This result obtained from Hubble’s law is also indicative of the nature of the expansion itself; it is characteristic of a homogeneous, isotropic expansion of the universe. This means that from any given point of observation in space, the surrounding galaxies appear to be moving away. According to Kolb, “If the big-bang model is correct, then any observer on any galaxy anywhere in the universe would see galaxies receding… The expansion of the universe is an expansion of space, not an expansion of galaxies into space.”
Cosmic Microwave Background Radiation
Aside from space’s expansion, a second convincing piece of evidence for the big bang is the presence of cosmic microwave background radiation, or “ancient photons” that are remnants of the early universe. Directly after the bang, the universe was much more dense than today and had a much higher temperature. As a result of these conditions, subatomic particles could not yet combine to form atoms, and the presence of electrons caused a scattering of photons, which should possess the same frequency as the cosmic microwave background. In fact, this was accurately measured by NASA’s COBE satellite, with negligible differences between the actual and theoretical energy spectrums. The cosmic background radiation can be detected from multiple directions (without an observable source), and its distribution is extremely even throughout the universe.
The relative abundance of elements in the early universe is also evidence for the big bang when compared with abundances observed in certain starstoday. During the early phases of the universe, the high temperatures allowed for fusion of lighter nuclei to form heavier elements, known as the process of nucleosynthesis. By understanding the conditions of the early universe like temperature and density of matter, it is possible to predict the relative abundances of the first elements formed (namely hydrogen, helium, and lithium). These can then be compared with the abundance of elements in old stars to test the accuracy of the theory. Since certain stars, such as quasars, have a significant red shift in their spectral lines, it can be inferred that they are very far away and that we are observing them in an early development stage a long time ago. We can then use their spectral lines to determine the amounts of various elements being fused in the star and compare these with the theoretical values generated by the big bang theory. Astronomers found that the abundance of deuterium, an unstable isotope of hydrogen, in ancient stars lined up favorably with the predictions established by the big bang theory.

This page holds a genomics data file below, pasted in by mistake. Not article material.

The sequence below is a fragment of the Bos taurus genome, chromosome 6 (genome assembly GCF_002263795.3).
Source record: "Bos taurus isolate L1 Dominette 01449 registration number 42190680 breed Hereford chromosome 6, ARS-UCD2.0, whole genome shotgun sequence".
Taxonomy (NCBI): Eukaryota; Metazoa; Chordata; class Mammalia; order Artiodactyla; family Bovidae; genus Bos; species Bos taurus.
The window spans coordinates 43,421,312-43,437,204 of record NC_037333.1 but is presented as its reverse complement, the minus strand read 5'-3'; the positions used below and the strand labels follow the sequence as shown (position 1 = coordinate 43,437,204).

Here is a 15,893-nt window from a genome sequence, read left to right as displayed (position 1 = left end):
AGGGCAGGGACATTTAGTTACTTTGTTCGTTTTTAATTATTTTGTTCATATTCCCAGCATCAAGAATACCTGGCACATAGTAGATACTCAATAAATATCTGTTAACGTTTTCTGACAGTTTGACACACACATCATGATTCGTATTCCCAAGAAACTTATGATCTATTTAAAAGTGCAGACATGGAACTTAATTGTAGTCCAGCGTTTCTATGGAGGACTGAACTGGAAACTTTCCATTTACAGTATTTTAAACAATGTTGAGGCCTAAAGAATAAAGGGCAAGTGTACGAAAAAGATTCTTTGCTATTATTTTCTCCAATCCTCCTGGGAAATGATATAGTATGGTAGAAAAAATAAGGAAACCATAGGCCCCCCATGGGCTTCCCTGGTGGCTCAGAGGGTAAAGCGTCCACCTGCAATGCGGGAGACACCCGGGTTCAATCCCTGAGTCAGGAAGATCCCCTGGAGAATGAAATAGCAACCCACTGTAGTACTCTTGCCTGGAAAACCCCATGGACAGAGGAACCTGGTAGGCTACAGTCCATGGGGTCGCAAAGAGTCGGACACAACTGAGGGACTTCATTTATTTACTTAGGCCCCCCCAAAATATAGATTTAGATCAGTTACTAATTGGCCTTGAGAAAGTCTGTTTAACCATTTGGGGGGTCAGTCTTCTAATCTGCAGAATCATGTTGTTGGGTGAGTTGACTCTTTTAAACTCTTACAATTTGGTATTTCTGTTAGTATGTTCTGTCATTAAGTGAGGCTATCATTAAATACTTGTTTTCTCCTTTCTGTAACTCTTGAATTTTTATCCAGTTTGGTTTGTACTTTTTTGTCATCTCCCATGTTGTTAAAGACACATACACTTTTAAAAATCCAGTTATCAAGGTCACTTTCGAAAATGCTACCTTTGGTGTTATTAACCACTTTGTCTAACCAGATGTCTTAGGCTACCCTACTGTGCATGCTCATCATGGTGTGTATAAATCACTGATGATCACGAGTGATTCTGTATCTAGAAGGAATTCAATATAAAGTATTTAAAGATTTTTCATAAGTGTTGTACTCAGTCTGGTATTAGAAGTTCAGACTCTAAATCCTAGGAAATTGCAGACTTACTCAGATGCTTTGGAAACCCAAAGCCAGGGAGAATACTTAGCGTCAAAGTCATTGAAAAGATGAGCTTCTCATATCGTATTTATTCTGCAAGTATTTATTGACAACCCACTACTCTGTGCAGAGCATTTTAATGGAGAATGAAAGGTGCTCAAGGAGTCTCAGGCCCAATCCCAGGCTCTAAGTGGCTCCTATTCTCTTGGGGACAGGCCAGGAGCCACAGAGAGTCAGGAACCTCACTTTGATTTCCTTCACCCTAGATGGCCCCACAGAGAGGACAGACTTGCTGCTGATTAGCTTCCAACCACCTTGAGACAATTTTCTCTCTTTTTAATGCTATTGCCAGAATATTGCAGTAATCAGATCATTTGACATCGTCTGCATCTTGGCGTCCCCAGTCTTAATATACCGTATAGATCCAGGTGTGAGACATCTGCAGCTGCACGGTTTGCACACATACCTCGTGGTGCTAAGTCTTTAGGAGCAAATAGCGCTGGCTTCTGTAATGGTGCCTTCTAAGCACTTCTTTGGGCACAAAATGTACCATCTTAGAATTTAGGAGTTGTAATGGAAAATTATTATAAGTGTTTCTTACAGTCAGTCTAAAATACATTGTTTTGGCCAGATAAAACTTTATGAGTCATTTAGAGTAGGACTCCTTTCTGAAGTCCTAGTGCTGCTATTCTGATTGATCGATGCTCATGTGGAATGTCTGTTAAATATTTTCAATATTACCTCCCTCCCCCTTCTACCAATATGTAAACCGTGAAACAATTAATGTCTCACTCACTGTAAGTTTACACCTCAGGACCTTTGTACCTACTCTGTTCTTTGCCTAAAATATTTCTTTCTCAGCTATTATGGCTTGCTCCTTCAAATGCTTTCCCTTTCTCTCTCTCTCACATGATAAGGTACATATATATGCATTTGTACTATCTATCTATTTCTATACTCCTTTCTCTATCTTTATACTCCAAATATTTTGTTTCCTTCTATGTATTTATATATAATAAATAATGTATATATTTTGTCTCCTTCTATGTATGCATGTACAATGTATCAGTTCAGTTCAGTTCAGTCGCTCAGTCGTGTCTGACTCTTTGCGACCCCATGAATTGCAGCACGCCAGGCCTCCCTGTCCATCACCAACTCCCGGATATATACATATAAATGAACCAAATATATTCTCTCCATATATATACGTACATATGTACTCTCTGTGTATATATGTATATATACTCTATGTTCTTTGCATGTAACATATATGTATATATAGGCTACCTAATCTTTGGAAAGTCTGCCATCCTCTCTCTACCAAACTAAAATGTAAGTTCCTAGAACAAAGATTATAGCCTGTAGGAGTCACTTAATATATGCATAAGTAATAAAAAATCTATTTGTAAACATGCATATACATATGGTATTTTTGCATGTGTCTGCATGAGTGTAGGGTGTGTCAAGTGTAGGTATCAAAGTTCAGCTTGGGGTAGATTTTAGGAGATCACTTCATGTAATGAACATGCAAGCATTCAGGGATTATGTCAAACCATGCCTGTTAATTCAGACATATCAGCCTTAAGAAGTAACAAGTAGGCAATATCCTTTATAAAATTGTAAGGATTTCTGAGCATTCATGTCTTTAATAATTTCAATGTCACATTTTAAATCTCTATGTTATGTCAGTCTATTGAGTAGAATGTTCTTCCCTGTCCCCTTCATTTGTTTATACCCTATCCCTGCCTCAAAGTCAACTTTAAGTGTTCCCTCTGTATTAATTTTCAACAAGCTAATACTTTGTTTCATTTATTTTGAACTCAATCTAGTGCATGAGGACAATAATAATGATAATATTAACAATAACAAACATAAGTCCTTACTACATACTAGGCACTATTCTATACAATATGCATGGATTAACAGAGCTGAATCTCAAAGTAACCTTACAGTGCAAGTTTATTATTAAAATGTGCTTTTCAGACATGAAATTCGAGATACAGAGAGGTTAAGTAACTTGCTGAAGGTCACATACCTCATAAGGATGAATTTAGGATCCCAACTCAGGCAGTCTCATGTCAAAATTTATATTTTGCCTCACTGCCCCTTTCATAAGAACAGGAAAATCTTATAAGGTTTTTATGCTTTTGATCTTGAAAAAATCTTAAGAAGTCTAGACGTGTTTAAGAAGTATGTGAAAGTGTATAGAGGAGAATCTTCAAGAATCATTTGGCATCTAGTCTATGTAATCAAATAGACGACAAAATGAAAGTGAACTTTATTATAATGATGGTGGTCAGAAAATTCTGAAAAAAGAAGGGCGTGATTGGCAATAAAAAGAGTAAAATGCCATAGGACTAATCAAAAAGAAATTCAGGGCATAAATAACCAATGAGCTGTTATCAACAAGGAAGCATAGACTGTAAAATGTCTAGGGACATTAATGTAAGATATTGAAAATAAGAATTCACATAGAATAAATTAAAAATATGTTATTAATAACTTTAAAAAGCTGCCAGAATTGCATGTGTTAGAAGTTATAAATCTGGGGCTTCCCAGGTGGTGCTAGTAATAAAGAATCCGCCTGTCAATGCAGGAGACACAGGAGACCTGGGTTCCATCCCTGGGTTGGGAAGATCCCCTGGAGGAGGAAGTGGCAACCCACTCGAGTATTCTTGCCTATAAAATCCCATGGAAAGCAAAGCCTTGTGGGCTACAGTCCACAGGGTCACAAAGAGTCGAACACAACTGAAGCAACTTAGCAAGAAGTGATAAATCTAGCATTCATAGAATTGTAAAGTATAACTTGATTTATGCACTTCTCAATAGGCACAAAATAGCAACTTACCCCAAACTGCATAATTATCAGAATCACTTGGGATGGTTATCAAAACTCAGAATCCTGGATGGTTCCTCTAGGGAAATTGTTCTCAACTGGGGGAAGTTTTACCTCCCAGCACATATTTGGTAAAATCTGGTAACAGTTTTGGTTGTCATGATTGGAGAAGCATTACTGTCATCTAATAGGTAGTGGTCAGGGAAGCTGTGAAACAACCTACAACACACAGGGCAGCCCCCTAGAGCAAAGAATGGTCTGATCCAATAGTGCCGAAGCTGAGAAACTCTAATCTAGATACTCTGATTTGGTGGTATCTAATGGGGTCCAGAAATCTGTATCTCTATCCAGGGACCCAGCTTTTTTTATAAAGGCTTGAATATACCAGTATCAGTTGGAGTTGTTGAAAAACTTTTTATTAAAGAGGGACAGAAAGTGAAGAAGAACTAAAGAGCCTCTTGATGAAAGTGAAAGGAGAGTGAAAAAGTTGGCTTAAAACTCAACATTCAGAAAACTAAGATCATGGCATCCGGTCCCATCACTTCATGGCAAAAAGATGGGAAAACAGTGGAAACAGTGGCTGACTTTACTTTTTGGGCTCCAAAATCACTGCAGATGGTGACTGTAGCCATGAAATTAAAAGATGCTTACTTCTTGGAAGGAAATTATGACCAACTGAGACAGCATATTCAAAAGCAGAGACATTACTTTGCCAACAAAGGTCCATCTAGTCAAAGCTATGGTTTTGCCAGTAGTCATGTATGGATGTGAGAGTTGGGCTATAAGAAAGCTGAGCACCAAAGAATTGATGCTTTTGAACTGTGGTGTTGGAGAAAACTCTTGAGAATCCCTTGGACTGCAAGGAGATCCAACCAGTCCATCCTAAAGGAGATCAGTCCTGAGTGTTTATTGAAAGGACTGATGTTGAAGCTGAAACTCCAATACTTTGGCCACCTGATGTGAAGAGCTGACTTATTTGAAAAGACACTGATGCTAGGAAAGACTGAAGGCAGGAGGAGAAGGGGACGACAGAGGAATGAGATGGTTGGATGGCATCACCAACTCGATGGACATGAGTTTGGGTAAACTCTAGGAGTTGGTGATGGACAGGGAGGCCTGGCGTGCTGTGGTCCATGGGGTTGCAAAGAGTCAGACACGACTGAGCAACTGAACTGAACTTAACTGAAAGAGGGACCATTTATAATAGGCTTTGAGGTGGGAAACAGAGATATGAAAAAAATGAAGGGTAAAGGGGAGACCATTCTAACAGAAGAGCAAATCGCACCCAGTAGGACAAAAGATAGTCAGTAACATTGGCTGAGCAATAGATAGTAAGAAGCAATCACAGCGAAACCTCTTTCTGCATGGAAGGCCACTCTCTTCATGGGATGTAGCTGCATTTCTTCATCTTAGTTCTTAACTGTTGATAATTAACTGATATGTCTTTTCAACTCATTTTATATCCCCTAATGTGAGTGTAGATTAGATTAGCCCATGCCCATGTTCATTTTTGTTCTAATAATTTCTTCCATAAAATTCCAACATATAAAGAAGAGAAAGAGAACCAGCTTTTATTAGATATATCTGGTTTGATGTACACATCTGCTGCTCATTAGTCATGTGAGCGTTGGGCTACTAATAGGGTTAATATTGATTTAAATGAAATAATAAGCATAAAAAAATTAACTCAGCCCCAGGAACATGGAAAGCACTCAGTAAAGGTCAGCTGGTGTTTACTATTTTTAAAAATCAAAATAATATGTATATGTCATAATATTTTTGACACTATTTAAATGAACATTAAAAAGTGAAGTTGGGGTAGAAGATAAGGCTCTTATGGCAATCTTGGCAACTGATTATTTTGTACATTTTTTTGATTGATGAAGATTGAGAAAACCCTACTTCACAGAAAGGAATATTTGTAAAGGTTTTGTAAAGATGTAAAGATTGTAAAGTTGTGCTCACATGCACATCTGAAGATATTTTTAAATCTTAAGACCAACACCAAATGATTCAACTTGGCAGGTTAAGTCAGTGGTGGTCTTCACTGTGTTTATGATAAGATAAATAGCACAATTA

Overall, the expansion of space, cosmic background radiation, and abundance of light elements all provide compelling evidence in favor of the big bang theory.
Facts for Kids About the Big Bang Theory
- The model postulates that at some moment all of space was contained in a single point from which the universe has been expanding ever since.